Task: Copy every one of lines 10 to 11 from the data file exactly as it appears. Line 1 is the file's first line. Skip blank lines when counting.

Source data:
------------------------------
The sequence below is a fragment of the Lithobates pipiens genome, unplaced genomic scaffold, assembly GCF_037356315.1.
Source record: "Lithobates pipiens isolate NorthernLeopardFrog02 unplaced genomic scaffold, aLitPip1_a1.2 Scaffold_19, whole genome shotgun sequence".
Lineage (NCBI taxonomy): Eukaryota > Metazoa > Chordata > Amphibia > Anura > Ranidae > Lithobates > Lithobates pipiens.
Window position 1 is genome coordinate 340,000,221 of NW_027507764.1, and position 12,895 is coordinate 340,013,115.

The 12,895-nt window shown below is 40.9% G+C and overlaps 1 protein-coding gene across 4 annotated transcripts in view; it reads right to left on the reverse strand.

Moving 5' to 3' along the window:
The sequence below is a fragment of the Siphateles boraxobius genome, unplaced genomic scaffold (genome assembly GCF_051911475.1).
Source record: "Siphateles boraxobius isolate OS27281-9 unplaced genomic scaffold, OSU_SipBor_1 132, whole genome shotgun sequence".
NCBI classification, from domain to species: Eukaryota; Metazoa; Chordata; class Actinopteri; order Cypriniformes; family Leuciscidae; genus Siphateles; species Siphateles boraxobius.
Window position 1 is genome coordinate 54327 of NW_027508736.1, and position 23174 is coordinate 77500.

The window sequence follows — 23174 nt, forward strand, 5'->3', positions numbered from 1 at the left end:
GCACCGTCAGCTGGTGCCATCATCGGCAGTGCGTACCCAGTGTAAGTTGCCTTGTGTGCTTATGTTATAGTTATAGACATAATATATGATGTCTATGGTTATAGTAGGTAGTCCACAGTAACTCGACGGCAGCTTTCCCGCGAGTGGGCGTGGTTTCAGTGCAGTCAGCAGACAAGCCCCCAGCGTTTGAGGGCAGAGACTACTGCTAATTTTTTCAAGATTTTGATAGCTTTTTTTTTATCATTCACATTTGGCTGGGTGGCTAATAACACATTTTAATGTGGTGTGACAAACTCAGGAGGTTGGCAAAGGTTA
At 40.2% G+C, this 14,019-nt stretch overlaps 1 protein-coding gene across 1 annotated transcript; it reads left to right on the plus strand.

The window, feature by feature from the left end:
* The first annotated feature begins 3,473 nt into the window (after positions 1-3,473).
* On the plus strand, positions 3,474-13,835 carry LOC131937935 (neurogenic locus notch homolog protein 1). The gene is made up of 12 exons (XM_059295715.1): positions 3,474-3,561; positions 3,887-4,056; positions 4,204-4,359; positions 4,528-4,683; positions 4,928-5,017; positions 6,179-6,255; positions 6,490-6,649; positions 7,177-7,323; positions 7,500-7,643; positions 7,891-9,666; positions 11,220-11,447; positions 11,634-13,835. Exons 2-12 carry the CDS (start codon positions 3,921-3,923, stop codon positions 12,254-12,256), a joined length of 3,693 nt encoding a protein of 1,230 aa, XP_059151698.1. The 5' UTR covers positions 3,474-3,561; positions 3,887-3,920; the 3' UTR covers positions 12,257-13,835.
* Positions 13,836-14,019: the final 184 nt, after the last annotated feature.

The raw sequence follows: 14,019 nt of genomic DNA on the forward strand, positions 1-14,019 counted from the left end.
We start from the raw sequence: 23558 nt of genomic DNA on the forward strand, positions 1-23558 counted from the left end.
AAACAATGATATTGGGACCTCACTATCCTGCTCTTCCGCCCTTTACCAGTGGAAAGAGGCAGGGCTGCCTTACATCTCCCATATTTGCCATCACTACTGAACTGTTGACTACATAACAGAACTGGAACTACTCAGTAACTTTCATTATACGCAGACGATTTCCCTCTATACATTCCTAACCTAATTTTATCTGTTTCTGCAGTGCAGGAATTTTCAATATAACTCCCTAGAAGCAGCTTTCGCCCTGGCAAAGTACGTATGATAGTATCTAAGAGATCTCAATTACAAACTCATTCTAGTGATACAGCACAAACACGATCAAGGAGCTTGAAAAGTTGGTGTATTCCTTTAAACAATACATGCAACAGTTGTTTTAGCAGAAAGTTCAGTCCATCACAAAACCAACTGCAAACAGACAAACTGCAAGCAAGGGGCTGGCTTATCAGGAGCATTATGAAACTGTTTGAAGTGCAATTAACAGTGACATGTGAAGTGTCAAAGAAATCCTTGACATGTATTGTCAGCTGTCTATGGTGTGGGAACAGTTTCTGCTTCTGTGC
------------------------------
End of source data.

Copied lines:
Window position 1 is genome coordinate 54327 of NW_027508736.1, and position 23174 is coordinate 77500.

The window sequence follows — 23174 nt, forward strand, 5'->3', positions numbered from 1 at the left end: